i'm thinking maybe you hit a bump or two and the cake just became airborn and popped off because it was not attached--that's my best guess--and there could have been one of those air bubbles down there too--hovering under the cake--even though it was attached in the middle--just not enough to hold it right--

 

your method of greasing the pans could have exacerbated that by keeping the protective barrier on the bottom of the cake--you placed it bottom side down?

 

what flavor cake was it?

 

it really broke my ♥ when you said 

 

Quote:
 when I opened the back of my van the entire cake had fallen over and was destroyed :( 

 

 ouch ouch ouch-- i feel yah

favorite slogan "you sweet talker, Betty Crocker"

 

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favorite slogan "you sweet talker, Betty Crocker"

 

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post #9 of 25
Thread Starter 

The center dowel did not go though either of the bottom boards. I asked my business partner if she'd gotten it all the way though the drum and she believed she had, but after the fact it was obviously not. I think this may have been a contributing factor, but I cannot guarantee that all of our cakes have not been doweled through the bottom board in the past and we've never had this happen. Makes me think that there were other contributing factors, but I also agree that the dowel needed to go through all boards. 

post #10 of 25
Thread Starter 

Oh, and the waxed board is completely filled with grease on the underside. Like it sucked out the moisture of the cake. We use crisco in our pans and dust with flour. The cake was chocolate and was placed bottom side down. It seemed almost dry on the bottom after inspecting it sideways in the van, but the inside of the cake was wonderful and moist as normal. I know that those silver drums don't suck the oil from the cake because they are sealed and that cake had been on that board since Wednesday. It actually fell about 2 minutes into the drive. I gently turned off my road onto the main road and it just plopped itself over. 

post #11 of 25

think there was an air bubble between the board and the cake or something? sounds like some kind of perfect storm--very strange--so sorry that happened--

favorite slogan "you sweet talker, Betty Crocker"

 

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favorite slogan "you sweet talker, Betty Crocker"

 

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post #12 of 25

I am not a disaster sleuth, but what you are describing on setup- I do the exact same thing on every tiered cake I make. Each cake has same size boards and then those boards are attached to a silver drum base. I have never ever ever ever had this happen and this is my norm. This to say that I'm not sure you actually "did" anything wrong here. It really may be a complete fluke where an air bubble got underneath, the icing separated when it sat, a cake imp decided to give it a push.....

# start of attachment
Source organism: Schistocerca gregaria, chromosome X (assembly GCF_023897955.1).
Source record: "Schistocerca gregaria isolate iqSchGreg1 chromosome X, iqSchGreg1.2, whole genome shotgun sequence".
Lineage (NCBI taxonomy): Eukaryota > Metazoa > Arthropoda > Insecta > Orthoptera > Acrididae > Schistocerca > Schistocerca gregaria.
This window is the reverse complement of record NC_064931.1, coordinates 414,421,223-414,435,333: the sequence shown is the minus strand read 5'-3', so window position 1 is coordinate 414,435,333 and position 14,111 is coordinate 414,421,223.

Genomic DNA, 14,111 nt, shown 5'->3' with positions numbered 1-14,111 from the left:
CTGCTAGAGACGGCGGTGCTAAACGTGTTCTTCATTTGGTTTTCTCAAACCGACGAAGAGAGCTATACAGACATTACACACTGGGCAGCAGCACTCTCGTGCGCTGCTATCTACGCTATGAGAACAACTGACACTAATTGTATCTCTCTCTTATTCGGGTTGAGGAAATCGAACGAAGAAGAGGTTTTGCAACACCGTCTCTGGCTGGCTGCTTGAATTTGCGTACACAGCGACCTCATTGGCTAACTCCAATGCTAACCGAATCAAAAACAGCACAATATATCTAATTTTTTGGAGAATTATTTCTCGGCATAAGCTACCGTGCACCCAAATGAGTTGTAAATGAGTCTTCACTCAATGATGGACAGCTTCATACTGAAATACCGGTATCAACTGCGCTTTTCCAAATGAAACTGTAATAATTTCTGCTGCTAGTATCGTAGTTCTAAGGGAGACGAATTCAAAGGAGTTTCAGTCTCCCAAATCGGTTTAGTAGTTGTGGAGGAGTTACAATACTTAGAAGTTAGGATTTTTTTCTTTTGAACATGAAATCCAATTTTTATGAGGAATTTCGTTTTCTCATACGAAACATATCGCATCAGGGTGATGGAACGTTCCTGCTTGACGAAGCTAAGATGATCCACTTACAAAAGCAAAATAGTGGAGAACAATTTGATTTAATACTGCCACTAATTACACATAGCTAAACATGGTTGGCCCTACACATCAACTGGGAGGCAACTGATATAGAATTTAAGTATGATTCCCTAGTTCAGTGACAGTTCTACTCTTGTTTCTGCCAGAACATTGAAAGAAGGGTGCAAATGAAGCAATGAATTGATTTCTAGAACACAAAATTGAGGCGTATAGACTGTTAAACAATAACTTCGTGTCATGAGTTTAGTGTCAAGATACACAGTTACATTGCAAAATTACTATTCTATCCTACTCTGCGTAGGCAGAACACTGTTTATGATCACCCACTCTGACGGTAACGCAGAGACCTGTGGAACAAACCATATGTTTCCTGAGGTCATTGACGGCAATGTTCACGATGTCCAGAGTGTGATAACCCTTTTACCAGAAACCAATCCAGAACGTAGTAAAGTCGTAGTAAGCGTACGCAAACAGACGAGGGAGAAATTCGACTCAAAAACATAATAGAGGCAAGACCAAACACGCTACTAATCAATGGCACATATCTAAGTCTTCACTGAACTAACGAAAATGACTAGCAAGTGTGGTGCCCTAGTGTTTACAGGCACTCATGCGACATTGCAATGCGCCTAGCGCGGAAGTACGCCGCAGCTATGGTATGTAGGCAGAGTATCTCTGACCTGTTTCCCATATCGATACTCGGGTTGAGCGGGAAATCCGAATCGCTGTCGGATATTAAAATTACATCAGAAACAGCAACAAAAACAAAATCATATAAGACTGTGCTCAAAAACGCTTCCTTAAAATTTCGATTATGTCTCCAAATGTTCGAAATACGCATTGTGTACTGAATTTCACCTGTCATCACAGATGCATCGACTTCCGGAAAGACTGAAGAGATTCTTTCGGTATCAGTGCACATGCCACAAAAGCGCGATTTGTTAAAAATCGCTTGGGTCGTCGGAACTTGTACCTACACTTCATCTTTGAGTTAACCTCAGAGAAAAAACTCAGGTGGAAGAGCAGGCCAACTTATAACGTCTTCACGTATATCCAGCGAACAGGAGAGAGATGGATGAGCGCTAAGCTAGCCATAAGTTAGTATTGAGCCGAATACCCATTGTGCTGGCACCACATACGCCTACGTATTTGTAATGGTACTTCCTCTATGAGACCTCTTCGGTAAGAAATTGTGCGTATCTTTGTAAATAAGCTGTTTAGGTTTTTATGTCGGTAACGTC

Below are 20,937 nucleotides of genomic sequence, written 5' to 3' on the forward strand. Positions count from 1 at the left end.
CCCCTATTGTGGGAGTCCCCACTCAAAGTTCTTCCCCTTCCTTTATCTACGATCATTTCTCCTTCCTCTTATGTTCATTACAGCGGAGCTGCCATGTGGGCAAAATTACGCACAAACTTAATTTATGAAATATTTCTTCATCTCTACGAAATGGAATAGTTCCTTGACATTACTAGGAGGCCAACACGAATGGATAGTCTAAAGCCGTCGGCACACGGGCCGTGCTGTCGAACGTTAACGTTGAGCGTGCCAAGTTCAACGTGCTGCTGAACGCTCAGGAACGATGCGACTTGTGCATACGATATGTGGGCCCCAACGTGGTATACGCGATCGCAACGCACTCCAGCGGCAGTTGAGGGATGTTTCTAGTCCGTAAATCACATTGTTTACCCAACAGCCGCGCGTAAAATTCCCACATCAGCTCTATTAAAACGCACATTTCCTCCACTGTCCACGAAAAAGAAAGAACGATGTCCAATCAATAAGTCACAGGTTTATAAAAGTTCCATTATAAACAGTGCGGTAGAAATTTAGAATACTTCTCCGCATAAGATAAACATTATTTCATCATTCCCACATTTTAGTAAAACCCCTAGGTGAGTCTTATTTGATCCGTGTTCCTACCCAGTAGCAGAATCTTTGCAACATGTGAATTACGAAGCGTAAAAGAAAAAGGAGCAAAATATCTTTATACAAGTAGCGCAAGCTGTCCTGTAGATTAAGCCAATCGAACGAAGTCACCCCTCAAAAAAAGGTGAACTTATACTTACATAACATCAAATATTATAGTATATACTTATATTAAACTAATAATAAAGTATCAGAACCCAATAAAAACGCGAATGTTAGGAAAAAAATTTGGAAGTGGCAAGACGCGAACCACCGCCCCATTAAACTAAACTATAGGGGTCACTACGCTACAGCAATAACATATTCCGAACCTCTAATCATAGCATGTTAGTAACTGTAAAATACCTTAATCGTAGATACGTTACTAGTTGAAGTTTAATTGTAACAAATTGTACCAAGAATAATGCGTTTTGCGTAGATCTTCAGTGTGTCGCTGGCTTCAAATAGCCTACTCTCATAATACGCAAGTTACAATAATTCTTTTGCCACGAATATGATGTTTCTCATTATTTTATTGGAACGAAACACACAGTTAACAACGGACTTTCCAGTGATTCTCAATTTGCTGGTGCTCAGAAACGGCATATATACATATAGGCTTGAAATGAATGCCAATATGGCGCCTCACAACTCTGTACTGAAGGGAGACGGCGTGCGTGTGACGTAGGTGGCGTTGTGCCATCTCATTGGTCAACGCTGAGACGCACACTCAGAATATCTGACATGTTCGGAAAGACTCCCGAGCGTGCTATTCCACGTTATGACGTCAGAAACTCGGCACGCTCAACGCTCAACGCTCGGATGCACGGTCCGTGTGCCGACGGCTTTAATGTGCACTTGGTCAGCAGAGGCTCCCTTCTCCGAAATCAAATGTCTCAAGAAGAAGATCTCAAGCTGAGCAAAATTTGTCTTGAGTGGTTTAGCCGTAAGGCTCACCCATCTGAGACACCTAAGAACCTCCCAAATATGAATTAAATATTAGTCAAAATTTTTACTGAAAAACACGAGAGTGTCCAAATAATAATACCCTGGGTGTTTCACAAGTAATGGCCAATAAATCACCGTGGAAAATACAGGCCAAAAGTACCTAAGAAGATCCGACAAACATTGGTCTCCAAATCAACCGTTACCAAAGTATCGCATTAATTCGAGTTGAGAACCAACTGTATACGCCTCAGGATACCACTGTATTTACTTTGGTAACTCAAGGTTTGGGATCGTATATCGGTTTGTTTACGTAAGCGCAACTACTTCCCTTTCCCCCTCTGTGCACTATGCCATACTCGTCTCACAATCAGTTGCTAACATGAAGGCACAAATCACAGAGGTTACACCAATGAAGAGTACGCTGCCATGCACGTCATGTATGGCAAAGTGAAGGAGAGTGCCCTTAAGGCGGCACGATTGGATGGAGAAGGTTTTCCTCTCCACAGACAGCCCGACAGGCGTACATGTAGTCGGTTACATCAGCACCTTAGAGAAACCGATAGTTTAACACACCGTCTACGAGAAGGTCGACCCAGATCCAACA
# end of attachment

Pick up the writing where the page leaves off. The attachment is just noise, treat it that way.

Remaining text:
life is short, get a cakesafe.
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life is short, get a cakesafe.
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post #13 of 25
Thread Starter 

I'm going to go with a cake imp pushed it over! Lol! I think that it was a perfect storm with strange factors that created a disaster. I'm glad to hear I did nothing obviously wrong. I will slightly modify the way we attach cakes in the future and will be giving it a sturdy test in the future before putting it in the van. Otherwise, I'll keep baking and hope for the best in the future! I knew one of these days something like this was bound to happen.

post #14 of 25

I would go with a cake imp pushed a cake that was not properly doweled over.

 

Quote:

Originally Posted by deliciousdesign View Post
 

The center dowel did not go though either of the bottom boards. I asked my business partner if she'd gotten it all the way though the drum and she believed she had, but after the fact it was obviously not. I think this may have been a contributing factor, but I cannot guarantee that all of our cakes have not been doweled through the bottom board in the past and we've never had this happen. Makes me think that there were other contributing factors, but I also agree that the dowel needed to go through all boards. 

post #15 of 25

Not sure what happened...but may I ask why you put your bottom cake on a board...then also on the drum?    To me, this is an unnecessary use of that bottom board.   I would think that..and the fact that the center dowel did not go through all the way to the drum...and a bad bump?  I don't know...was your cake cold?   I don't think you mentioned that, but I only travel with a cake that has been in the frig overnight.   A room temperature cake is a dangerous cake ..my opinion. 

Debbie - US Army (Retired) --aka "The Cake Sarge"

Good Cake Ain't Cheap! Cheap Cake Ain't Good!
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Debbie - US Army (Retired) --aka "The Cake Sarge"

Good Cake Ain't Cheap! Cheap Cake Ain't Good!